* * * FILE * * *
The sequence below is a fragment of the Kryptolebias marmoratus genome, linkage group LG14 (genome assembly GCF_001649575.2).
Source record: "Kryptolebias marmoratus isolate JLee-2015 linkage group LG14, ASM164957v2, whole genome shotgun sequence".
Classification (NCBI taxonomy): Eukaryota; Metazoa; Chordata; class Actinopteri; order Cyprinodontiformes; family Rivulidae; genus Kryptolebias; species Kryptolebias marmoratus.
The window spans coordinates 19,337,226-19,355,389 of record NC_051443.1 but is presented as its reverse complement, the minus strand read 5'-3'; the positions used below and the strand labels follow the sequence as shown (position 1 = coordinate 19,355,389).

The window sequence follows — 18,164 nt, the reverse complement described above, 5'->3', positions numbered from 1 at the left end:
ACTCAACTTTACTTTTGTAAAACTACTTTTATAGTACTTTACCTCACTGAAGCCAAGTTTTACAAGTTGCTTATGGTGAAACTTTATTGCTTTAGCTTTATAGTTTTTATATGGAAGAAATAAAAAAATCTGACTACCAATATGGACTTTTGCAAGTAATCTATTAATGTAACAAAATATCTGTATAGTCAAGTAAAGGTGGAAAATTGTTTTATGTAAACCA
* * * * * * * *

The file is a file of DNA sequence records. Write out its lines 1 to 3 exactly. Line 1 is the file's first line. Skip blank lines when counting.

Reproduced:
The sequence below is a fragment of the Kryptolebias marmoratus genome, linkage group LG14 (genome assembly GCF_001649575.2).
Source record: "Kryptolebias marmoratus isolate JLee-2015 linkage group LG14, ASM164957v2, whole genome shotgun sequence".
Classification (NCBI taxonomy): Eukaryota; Metazoa; Chordata; class Actinopteri; order Cyprinodontiformes; family Rivulidae; genus Kryptolebias; species Kryptolebias marmoratus.